It is mention-worthy that among the escapists was Ani’s last king, Rupen, Gagik II’s relative who settled in Cilicia.

The Death of the Armenian Independence

In 1080, Rupen founded the Cilician kingdom also known as Little Armenia or Armenia Minor after arriving on the Mediterranean Sea’s Gulf of Alexandretta.

Thus the Rupenid dynasty was found which was a part of the Bagratid dynasty. Sis Sis became the capital of the kingdom. Although being squeezed between several Muslim states, the Christian kingdom was able to establish a powerful relationship with important Italian maritime cities that have been prospering for three hundred years. Colonies were built by Genoa, Venice, and Pisa on the kingdom’s coast.

The Mamelukes invaded Cilicia in the latter part of the fourteenth century. In 1375 the capital of Sis was captured by them which brought an end to the ongoing reign.

The last independent king of the Armenian kingdom, Leo VI escaped for exile in Paris where he breathed his last is 1393.

In the Armenian history, Armenia lost its sovereignty during this period for atleast the next six centuries and was ruled by several foreign kings.

The Dominating Rule of the Ottoman and Persian

The Armenian culture lost itself in the period between the fall of the Cilician empire and the end of the seventeenth century.

Tamerlane forced his rule in Eastern Europe and Central Anatolia at the end of the fourteenth century but soon his kingdom was crushed.

The Ottoman Empire and the Safavids dynasty in Central Iran rose during the middle of the fifteenth century. The two dynasties battled against each other for about a hundred years for capturing Caucasus areas and Eastern Anatolia.

The fight came to an end with the victory of the Ottomans. In 1585, the Ottomans successfully conquered Armenia’s eastern part.

At the onset of the seventeenth century, the Ottomans were forced to leave the Armenian territory by Shah Abbas I who failed in his repeated attempts.

While he was withdrawing from the kingdom, he demanded the Armenians migrate from Julfa city.

Following the incident, the city of New Julfa was founded by the migrants in Esfahan where they had settled. The region prospered commercially and culturally throughout the 17th century and early 18th century. The economic activities took place from India to Britain and Italy.

In 1736, the enmity between Persians and Ottomans settled with the defeat of the Ottomans by the Persians. The Persians established rule over the southern part of Transcaucasia which included Armenia.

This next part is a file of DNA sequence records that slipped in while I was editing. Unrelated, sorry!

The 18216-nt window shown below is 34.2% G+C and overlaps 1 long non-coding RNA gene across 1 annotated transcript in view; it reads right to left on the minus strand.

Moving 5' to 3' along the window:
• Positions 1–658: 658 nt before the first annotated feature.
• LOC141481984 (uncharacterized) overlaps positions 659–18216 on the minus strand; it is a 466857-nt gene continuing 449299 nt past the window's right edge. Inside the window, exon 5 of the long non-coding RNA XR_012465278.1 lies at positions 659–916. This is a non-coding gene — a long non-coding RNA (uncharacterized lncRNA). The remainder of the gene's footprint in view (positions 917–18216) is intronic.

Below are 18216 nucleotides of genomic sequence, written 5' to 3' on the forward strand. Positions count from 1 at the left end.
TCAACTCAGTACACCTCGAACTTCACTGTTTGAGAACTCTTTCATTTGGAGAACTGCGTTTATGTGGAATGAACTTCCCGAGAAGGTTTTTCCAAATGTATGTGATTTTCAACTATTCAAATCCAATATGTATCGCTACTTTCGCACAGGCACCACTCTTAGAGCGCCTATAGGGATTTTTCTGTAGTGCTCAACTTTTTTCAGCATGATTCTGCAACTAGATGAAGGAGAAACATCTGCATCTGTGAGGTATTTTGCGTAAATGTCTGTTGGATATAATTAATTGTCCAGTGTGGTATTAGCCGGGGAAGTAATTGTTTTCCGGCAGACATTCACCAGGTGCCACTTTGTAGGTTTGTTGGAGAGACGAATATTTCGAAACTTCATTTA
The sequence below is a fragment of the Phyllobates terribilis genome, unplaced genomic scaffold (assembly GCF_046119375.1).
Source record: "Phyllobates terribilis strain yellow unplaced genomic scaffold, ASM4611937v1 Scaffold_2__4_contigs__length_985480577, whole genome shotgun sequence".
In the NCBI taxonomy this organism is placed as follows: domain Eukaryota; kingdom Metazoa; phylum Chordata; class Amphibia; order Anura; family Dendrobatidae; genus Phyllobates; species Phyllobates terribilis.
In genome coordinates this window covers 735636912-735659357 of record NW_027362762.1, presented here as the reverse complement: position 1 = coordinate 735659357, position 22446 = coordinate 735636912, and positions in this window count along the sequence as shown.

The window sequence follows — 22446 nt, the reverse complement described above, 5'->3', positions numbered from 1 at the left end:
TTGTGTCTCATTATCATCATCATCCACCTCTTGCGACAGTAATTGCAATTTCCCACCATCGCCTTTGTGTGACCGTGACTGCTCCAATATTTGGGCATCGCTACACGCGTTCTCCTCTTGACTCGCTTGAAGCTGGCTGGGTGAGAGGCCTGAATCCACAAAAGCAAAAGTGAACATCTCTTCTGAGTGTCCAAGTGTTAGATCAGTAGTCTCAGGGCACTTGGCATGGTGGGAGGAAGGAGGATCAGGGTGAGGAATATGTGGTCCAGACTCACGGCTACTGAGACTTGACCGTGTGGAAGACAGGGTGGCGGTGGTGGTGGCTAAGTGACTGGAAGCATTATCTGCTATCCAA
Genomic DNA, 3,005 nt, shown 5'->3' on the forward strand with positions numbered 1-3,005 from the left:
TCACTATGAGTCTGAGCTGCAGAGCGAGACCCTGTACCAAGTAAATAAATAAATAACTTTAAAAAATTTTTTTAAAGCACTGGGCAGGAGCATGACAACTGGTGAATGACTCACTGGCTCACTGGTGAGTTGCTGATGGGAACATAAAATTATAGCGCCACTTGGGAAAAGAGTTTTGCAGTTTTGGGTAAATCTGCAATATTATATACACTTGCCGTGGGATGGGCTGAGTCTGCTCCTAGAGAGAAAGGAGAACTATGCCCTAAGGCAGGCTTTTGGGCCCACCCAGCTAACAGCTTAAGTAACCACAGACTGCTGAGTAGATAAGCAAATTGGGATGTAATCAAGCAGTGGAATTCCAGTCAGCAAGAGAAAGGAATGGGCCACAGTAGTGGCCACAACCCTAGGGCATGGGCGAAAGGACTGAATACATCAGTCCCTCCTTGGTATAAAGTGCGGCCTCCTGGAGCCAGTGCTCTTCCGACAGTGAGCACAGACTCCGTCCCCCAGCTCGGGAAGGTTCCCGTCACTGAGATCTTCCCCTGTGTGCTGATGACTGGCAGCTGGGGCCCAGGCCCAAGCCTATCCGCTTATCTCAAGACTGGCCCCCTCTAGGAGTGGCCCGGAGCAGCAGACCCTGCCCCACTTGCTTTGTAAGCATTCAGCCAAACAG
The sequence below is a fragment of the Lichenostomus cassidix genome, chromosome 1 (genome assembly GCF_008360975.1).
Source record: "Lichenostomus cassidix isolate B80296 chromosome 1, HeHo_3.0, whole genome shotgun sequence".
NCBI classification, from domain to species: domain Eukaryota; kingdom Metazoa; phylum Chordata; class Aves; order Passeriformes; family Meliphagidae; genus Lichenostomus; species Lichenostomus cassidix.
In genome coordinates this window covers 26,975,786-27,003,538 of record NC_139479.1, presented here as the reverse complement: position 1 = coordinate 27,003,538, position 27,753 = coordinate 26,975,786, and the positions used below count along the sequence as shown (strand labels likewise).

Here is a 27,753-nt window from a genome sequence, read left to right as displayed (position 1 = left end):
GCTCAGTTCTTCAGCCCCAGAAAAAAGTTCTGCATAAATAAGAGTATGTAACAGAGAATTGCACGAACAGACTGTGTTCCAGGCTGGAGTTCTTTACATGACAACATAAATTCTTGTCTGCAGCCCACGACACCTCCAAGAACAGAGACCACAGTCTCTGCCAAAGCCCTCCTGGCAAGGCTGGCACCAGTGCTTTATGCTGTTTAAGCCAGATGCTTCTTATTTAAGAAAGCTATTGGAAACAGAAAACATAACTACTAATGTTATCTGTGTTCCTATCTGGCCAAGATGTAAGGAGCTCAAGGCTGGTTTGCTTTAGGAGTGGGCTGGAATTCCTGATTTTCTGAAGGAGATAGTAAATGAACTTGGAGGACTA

As portrayed in the history of Armenia, the Persian Armenia soon feel into the hands of Russia and became a part of the USSR due to the Treaties of Gulistan and Turkmanchay,1813 and 1828, respectively.

The Armenian region which was still under the Ottomans aimed at getting independence. Revolution started in the latter part of the 19th century with the formation of revolutionary committees based on a model by the nihilists of Russia.

Sultan Abdul-Hamid struck back fiercely and the first mass killing of the Armenians took place in 1894, August-September.

The second Armenian massacre happened in 1895-1896 during which thousands of Armenians were slaughtered by Hamidiés.

Thus started the Armenian massacre which was to continue for the next thirty years under the regime of various Turks.

The Massacre

As the ‘Union and Progress’ party rose, the Armenians living in Turkey continued to suffer. The ‘young Turks’ tried to establish the supremacy of the Turks in the Ottoman region.

As the Turks had lost the Ottoman region in Europe, hey decided that the only way to expand was to reunite the Turks of Central Asia namely Tatars, Uzbeks, Kazakhs etc.

The idea of Pan-Turkism in the history of Armenia originated from two main cultures. The first ideology was that of Marxism which taught the Young Turks about equality which said that all Ottomans must be equal, if so then all Ottomans must be Turks and in turn Muslims.

The second ideology focused on the Turks of the steppes of Central Asia and their reunion as the expansion of the European region was getting out of hand.

The idea of Pan Turkism was opposed by Christians, Armenians, Indo-Europeans, and Kurdish minorities. The Kurds being Muslims had no problem in getting along with the Turks. But the Christians and Armenians being of completely different origins posed a problem in accepting the Turks. Thus, they had to be removed.

In a view to eliminating the Armenians, in 1909 the massacre of Adana was led by the Turks who grabbed the opportunity at the eruption of the first world war.

During this period, the young Turks started eliminating the Armenians referred to as “Metz Yeghèrn,’ the Great Crime, the Armenian Genocide.

The initial genocide of the 20th century took place between 1915 to 1923. The history of Armenia recorded the massacre of nearly 1.5 people. The Armenian genocide let to the deportation and death of people in the Syrian desert.

The survivors of the Armenian Genocide sought refuge in the Republic of Armenia.

The Republic of Armenia was born after the battle of Sardaraparat in which the Armenians defeated the Turks. Many people also took refuge in Syria, Israel, Europe, the United States, Egypt, and Lebanon.